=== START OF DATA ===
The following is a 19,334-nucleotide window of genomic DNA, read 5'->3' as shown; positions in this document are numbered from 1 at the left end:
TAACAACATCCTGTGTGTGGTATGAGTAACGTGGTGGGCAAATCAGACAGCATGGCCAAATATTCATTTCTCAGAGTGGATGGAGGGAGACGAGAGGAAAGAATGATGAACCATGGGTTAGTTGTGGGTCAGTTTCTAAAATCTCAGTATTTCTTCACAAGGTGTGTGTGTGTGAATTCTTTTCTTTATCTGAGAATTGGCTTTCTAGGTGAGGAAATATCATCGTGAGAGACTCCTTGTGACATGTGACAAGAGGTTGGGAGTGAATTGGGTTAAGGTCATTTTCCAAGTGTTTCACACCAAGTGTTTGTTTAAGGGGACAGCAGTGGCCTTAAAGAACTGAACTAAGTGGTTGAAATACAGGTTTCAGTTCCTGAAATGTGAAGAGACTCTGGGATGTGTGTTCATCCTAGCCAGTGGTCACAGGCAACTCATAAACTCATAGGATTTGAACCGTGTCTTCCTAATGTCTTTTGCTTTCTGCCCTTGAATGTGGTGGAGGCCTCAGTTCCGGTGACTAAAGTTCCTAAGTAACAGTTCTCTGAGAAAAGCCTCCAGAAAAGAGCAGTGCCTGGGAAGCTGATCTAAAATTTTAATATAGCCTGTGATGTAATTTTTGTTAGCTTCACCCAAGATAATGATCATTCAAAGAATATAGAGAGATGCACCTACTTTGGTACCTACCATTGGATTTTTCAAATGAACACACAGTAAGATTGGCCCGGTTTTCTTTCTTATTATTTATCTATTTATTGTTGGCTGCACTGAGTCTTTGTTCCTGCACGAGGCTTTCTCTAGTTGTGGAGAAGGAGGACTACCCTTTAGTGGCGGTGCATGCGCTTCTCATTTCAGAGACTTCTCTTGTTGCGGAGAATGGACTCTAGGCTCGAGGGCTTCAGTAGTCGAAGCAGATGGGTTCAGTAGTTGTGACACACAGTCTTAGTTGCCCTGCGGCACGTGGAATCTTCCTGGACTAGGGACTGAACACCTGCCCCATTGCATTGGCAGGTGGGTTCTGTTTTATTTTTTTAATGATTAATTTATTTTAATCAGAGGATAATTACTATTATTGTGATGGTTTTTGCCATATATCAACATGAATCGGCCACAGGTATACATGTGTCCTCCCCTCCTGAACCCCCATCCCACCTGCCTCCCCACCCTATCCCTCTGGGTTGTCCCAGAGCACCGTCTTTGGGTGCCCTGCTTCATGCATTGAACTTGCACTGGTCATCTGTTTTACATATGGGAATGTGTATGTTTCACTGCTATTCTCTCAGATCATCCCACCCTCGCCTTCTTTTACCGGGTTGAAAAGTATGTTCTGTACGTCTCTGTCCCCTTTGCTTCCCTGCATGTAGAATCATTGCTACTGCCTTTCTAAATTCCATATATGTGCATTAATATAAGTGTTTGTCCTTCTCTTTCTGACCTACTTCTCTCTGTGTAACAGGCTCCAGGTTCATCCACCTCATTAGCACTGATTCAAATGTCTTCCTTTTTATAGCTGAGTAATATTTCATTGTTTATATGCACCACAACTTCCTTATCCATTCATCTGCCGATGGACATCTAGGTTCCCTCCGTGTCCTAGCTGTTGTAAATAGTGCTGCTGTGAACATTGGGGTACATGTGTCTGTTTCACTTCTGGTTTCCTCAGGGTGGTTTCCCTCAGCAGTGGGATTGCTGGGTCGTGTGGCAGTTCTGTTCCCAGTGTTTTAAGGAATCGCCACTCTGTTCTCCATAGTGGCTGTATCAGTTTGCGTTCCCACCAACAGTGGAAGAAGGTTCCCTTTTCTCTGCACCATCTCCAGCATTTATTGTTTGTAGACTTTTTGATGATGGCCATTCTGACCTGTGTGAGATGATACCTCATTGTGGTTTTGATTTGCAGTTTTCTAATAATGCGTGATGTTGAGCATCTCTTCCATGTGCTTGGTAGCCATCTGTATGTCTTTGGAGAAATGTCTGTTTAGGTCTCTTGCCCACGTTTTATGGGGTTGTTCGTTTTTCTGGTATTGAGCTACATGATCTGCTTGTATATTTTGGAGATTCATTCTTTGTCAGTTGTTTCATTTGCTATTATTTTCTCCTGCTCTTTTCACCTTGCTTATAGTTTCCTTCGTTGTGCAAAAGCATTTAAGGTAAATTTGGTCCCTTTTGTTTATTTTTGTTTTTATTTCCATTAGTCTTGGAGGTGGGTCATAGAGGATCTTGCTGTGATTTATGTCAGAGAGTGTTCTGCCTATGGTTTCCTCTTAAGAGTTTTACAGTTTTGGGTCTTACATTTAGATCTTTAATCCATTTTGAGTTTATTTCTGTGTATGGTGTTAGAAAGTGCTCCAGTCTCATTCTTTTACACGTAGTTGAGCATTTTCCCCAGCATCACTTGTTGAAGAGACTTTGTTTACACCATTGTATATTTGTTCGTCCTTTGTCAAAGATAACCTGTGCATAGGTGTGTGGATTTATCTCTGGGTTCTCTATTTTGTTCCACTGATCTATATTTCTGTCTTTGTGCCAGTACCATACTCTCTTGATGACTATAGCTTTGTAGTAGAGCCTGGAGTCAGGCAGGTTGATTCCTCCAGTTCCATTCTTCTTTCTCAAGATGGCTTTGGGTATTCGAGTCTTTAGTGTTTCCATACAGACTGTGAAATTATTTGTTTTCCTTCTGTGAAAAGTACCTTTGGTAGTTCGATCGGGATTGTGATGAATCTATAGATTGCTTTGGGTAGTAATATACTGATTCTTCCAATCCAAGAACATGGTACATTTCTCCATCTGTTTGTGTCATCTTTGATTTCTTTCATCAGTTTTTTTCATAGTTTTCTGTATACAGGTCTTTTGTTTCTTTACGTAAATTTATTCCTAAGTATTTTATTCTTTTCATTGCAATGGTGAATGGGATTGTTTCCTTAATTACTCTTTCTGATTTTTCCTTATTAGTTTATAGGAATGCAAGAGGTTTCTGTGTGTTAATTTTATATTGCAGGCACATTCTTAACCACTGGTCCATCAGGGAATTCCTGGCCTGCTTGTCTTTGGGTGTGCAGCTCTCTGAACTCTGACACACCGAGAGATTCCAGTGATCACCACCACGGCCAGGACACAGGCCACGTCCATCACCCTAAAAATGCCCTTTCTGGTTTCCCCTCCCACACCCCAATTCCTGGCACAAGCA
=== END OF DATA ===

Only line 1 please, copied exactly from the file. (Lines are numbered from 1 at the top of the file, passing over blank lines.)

The following is a 19,334-nucleotide window of genomic DNA, read 5'->3' as shown; positions in this document are numbered from 1 at the left end: